General Staff [pseud.] (1906) The Writing on the Wall

writing_on_wall_coverGeneral Staff [pseud.] (1906) The Writing on the Wall, London, William Heinemann

The author was Major-General Thomas Picher.

Presented as an excerpt of a history book from 1915 recounting the events of a successful German attack on Britain in 1908 and the ensuing war that involved also France, Austria and Russia.

The object of this work is to call the attention of the public to the absolute unpreparedness of our land forces for the tasks which they may be called upon to perform.

The ‘history’ ends with a detailed description of the reforms that were enacted in Britain to prevent any future such disasters.

In 1906, Pilcher had also published an anonymous invasion novel, The Writing on the Wall, which described a German invasion of Britain. The war he theorised was an invasion by Germany followed by a rapid collapse of the British forces, particularly the volunteers, which he saw as unfit for purpose; he advocated a form of conscription and a mandatory reserve system to strengthen the Army. The Spectator was dismissive, comparing the novel unfavourably to The Invasion of 1910 (“many useful hints are given as to practical lessons … [but] the general plot entirely destroys any value it might otherwise possess”) and noting that the suggestions were “highly typical”, but that it was counterproductive to simply malign the Army and encourage the country to adopt German military policies. It was translated and published in Germany the same year, as Mene Mene Tekel Upharsin: Englands überwältigung durch Deutschland. [Wikipedia]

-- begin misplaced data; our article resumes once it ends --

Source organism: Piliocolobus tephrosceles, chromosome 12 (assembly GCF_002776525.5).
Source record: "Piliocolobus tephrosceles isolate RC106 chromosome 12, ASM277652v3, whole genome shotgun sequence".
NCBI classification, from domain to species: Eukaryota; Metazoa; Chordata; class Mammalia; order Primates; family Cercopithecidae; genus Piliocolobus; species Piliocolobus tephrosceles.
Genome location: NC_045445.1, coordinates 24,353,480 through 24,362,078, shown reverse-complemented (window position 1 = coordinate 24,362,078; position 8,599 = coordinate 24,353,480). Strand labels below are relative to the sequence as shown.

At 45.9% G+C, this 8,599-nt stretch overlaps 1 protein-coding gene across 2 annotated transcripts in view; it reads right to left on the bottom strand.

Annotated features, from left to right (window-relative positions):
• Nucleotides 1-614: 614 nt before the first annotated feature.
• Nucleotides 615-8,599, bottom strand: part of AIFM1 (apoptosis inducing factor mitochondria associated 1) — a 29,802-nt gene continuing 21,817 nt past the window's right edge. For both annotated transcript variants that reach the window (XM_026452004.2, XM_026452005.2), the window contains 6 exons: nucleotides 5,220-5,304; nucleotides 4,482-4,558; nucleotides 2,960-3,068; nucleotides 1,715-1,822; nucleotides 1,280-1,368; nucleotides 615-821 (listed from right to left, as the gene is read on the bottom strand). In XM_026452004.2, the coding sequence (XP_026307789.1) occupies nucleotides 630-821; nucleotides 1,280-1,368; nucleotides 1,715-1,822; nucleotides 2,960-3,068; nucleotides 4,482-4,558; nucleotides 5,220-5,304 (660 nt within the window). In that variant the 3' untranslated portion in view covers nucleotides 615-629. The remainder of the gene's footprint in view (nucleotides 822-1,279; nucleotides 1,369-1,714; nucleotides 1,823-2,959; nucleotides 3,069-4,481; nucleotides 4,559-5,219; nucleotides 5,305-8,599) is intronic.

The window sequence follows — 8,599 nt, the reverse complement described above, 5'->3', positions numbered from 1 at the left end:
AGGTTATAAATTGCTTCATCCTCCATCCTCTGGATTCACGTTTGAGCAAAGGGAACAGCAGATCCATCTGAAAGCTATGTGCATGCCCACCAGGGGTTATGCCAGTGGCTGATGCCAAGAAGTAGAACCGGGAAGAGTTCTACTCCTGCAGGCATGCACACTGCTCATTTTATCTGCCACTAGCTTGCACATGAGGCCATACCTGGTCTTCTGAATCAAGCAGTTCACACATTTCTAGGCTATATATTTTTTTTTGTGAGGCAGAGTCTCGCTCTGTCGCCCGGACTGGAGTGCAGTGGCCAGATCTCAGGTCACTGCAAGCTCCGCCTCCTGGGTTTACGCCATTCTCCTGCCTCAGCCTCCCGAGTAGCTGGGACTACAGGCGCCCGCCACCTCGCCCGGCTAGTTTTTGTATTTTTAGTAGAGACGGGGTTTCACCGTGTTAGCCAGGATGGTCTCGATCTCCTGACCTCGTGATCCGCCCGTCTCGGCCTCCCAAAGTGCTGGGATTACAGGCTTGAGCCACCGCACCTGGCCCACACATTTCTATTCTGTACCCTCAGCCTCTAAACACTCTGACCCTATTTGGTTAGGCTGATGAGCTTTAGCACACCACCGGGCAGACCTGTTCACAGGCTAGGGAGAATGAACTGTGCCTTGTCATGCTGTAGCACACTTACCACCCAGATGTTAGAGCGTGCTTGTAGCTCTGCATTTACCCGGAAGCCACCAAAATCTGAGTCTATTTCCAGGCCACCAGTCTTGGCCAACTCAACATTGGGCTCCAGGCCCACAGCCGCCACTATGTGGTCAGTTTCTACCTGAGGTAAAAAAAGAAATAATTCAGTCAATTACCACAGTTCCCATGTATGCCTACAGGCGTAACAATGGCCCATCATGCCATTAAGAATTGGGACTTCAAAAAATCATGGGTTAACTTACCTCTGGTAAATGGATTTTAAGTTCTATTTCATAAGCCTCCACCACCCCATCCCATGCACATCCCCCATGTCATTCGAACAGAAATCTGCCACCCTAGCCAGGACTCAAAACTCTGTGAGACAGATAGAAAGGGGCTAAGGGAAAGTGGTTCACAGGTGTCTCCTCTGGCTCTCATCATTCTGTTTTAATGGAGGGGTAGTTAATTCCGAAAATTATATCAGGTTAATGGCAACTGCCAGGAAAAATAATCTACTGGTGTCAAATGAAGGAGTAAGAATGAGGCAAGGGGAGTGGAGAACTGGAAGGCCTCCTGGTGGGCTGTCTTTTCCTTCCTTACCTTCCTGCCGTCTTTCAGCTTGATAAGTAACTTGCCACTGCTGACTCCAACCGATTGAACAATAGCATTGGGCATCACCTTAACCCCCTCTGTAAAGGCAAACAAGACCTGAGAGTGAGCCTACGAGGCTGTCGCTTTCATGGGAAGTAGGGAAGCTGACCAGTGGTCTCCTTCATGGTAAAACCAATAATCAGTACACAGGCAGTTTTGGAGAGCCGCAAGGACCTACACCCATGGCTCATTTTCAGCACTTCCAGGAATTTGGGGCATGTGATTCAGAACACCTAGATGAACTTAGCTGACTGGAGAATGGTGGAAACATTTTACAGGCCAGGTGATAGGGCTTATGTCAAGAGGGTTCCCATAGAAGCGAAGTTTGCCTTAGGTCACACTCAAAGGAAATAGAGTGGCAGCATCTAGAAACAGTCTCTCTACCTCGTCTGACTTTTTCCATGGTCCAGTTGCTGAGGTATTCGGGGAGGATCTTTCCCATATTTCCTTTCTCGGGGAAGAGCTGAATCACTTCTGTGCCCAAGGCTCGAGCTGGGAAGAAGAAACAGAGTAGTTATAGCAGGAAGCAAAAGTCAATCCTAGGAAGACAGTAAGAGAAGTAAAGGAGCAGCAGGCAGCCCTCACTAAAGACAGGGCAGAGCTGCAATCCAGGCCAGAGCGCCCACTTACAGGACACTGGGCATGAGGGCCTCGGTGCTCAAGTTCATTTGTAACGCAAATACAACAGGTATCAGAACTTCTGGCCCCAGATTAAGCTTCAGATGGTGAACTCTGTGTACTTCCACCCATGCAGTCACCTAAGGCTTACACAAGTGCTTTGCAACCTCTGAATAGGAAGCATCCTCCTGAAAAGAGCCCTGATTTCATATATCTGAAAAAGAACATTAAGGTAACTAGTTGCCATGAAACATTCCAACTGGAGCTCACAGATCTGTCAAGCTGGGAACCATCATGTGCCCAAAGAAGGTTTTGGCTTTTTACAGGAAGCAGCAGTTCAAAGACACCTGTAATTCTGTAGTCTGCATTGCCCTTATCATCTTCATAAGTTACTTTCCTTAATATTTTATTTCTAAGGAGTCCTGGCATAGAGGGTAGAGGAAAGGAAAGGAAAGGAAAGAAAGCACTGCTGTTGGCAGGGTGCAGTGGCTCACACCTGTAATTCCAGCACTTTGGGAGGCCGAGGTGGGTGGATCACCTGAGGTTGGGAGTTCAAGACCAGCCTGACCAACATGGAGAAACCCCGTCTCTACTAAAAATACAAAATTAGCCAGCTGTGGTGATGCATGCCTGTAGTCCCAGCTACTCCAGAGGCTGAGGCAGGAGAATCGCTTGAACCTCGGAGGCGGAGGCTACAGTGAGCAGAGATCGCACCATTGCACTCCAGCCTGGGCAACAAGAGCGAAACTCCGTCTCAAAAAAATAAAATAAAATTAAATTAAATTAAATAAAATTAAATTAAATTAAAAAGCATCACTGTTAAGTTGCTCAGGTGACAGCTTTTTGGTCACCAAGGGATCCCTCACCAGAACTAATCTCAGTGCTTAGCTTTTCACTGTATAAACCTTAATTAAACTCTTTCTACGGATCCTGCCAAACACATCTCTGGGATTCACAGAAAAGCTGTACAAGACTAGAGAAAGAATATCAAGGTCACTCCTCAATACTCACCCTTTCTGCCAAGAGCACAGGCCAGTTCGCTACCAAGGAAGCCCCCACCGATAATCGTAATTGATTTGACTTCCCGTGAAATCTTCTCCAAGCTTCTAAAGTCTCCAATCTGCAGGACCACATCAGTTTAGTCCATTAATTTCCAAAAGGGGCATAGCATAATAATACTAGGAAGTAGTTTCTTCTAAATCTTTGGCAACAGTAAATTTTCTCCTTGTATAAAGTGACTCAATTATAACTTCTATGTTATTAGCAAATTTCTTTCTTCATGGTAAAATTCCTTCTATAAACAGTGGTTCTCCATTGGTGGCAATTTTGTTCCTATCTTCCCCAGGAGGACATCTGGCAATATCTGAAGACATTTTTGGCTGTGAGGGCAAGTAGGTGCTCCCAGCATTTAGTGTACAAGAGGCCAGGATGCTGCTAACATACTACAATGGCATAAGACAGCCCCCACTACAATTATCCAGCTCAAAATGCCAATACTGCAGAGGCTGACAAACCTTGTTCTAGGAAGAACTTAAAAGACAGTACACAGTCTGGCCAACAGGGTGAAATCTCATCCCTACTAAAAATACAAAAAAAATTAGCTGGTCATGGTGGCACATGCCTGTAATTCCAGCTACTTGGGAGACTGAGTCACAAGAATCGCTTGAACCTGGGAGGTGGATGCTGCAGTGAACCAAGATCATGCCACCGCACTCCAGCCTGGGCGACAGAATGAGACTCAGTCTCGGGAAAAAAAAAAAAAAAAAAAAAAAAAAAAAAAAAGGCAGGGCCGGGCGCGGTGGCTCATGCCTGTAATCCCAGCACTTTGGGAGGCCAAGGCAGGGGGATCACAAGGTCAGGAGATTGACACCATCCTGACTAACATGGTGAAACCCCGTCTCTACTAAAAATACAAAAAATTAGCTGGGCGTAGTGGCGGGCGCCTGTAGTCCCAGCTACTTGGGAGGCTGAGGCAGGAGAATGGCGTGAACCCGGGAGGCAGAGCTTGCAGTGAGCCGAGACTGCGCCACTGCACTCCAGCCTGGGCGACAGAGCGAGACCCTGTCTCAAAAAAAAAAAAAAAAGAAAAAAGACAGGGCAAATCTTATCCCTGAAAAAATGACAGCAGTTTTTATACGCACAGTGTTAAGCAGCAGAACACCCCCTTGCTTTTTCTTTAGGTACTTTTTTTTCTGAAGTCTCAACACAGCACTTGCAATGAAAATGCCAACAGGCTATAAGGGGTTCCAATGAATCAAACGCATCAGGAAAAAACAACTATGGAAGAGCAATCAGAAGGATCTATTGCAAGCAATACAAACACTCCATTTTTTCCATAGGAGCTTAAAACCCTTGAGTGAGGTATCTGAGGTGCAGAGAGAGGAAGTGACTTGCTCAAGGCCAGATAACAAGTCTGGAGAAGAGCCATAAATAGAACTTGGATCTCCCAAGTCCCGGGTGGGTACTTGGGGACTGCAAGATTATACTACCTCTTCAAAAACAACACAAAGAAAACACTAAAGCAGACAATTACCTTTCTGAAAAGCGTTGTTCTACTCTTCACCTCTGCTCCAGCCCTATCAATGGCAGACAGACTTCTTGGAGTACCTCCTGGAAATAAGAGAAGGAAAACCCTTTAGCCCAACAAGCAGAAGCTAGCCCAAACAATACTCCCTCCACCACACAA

In the ‘version which finds favour with “General Staff,” however, we have not the fortitude to see our capital destroyed. We pay an indemnity of £500,000,000, and sign an agreement to give the invaders a safe conduct back to Germany, and not to reopen hostilities for another twelve months. No sooner has Germany recovered her Army of England than she declares war on France and defeats her, and then proceeds to annex Denmark, Holland, and the Netherlands; after which she takes advantage of the death of the Emperor of Austria’ to swallow all the’ German-speaking portions of that Empire. The immense strength of the German Navy in 1913, and the advantages of her new harbours in the newly acquired territories entirely preclude us from attempting a revenge. Learning wisdom at last-from our disasters, we determine to reconstruct “a modern army on modern lines, with universal service as its basis.”  [Spectator 29th September 1906]

The book was published in a German edition in the same year.

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